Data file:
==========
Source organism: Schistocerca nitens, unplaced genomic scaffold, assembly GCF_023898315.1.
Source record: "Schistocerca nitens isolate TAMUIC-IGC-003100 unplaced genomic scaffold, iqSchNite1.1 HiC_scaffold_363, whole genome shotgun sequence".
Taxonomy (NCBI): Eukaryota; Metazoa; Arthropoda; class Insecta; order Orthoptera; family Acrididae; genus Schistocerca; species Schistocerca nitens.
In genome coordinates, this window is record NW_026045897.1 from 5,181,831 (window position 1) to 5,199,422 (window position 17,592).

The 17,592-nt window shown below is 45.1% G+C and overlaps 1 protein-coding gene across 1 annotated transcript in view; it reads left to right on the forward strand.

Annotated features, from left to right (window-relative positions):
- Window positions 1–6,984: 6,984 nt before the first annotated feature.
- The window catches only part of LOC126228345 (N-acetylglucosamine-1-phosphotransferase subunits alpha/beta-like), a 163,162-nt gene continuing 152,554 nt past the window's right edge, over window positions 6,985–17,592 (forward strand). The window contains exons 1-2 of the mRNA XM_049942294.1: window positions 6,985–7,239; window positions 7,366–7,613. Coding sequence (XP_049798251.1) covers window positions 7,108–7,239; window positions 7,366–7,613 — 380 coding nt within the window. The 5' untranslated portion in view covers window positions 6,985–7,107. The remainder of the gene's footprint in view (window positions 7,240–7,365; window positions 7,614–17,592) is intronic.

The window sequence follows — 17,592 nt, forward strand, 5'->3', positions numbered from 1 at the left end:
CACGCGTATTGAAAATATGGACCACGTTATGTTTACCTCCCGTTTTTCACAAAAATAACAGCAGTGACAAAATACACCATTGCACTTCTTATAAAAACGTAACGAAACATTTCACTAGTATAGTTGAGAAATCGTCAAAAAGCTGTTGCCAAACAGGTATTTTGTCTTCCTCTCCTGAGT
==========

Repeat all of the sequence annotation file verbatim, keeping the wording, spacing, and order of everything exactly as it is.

Source organism: Schistocerca nitens, unplaced genomic scaffold, assembly GCF_023898315.1.
Source record: "Schistocerca nitens isolate TAMUIC-IGC-003100 unplaced genomic scaffold, iqSchNite1.1 HiC_scaffold_363, whole genome shotgun sequence".
Taxonomy (NCBI): Eukaryota; Metazoa; Arthropoda; class Insecta; order Orthoptera; family Acrididae; genus Schistocerca; species Schistocerca nitens.
In genome coordinates, this window is record NW_026045897.1 from 5,181,831 (window position 1) to 5,199,422 (window position 17,592).

The 17,592-nt window shown below is 45.1% G+C and overlaps 1 protein-coding gene across 1 annotated transcript in view; it reads left to right on the forward strand.

Annotated features, from left to right (window-relative positions):
- Window positions 1–6,984: 6,984 nt before the first annotated feature.
- The window catches only part of LOC126228345 (N-acetylglucosamine-1-phosphotransferase subunits alpha/beta-like), a 163,162-nt gene continuing 152,554 nt past the window's right edge, over window positions 6,985–17,592 (forward strand). The window contains exons 1-2 of the mRNA XM_049942294.1: window positions 6,985–7,239; window positions 7,366–7,613. Coding sequence (XP_049798251.1) covers window positions 7,108–7,239; window positions 7,366–7,613 — 380 coding nt within the window. The 5' untranslated portion in view covers window positions 6,985–7,107. The remainder of the gene's footprint in view (window positions 7,240–7,365; window positions 7,614–17,592) is intronic.

The window sequence follows — 17,592 nt, forward strand, 5'->3', positions numbered from 1 at the left end:
CACGCGTATTGAAAATATGGACCACGTTATGTTTACCTCCCGTTTTTCACAAAAATAACAGCAGTGACAAAATACACCATTGCACTTCTTATAAAAACGTAACGAAACATTTCACTAGTATAGTTGAGAAATCGTCAAAAAGCTGTTGCCAAACAGGTATTTTGTCTTCCTCTCCTGAGT